The first thing you need to do is put the jacket on the person and pin the sleeve up and onto the shoulder. Ladies jackets can be done with the following method.
Note – You only have to pin one side. I always pin the right side, whether that is the right sleeve, or right leg for shortening trousers.
Roll the sleeve up onto the shoulder. By this I mean you are taking the very edge of the sleeve at the top and rolling it up and onto the shoulder. This means that the shoulder will fold in half as you roll up. Once you have the sleeve up into the right position, pin the front of the sleeve up and onto the front section of the shoulder. By the time you get towards the underarm of the jacket at the front, you will find that there will almost be no sleeve to roll up and pin. Now go back to the shoulder seam and begin to roll the sleeve up onto the shoulder moving around the back and down towards the underarm.
The important point here is that you are pinning the sleeve up and over the shoulder with the very edge of the sleeve cap on the shoulder.
Check to see if you need to take in under the arm or at the side back panel.
Once you are happy with this new position, take the jacket off the person. It is not possible to work out how much you are shortening the width at the shoulder, until you unpin the sleeve, however BEFORE you take the pins out, slide a pin NEXT to the edge of the sleeve INTO THE SHOULDER. Do this all the way around the armhole, sliding a pin in next to the edge of the sleeve where it is raised onto the shoulder. Now you can take out your pins holding the sleeve up onto the shoulder. This is where the sleeve will be raised to.
The second method is used when you are altering a man’s jacket and it has the thick canvas inserted into the shoulder. It is impossible to raise the sleeve up onto the shoulder so the best method is to use your pins to mark where you want the sleeve to be raised to, exactly like you have on a ladies jacket, when you slide the pins in next to the folded sleeve. The pins become your imaginary line. Place your pins around the shoulder at the desired location that you want to raise the sleeve to.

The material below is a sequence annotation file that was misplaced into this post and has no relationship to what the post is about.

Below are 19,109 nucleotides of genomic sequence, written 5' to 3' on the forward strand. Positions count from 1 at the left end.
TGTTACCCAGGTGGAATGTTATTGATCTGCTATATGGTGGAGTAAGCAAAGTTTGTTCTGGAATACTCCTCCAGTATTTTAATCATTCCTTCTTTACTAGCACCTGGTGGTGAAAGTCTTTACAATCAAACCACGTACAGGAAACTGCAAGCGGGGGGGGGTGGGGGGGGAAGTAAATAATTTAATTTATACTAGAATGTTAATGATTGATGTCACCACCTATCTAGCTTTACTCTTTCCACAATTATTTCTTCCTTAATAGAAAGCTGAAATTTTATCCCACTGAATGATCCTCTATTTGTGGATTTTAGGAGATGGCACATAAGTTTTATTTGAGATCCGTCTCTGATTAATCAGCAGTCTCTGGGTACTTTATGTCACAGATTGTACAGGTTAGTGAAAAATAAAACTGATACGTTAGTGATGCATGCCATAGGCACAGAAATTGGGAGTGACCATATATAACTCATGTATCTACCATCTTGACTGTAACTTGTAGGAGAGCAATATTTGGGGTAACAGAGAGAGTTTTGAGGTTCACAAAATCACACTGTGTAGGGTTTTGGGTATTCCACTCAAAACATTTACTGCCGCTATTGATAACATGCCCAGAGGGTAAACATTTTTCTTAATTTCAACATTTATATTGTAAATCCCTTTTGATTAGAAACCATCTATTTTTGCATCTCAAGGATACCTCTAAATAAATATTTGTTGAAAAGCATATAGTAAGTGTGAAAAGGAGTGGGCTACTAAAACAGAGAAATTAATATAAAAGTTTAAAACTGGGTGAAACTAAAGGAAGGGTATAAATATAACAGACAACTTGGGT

Before pins are taken out completely, it is important to make a note of where they are positioned. To do this you need to do what I call a stick drawing. With every alteration you do, if you take a stick drawing of the garment, and write the measurements that the pins are positioned in on that stick drawing, you can then take the pins out, and you know where you have to take it in. For shoulders I draw a HALF CIRCLE which represents the top part of the armhole, with a line at the centre top of the circle, leading away from the circle. The circle represents the sleeve or armhole, and the stick represents the shoulder seam. I write F for front on the right of the half circle and B for back on opposite side.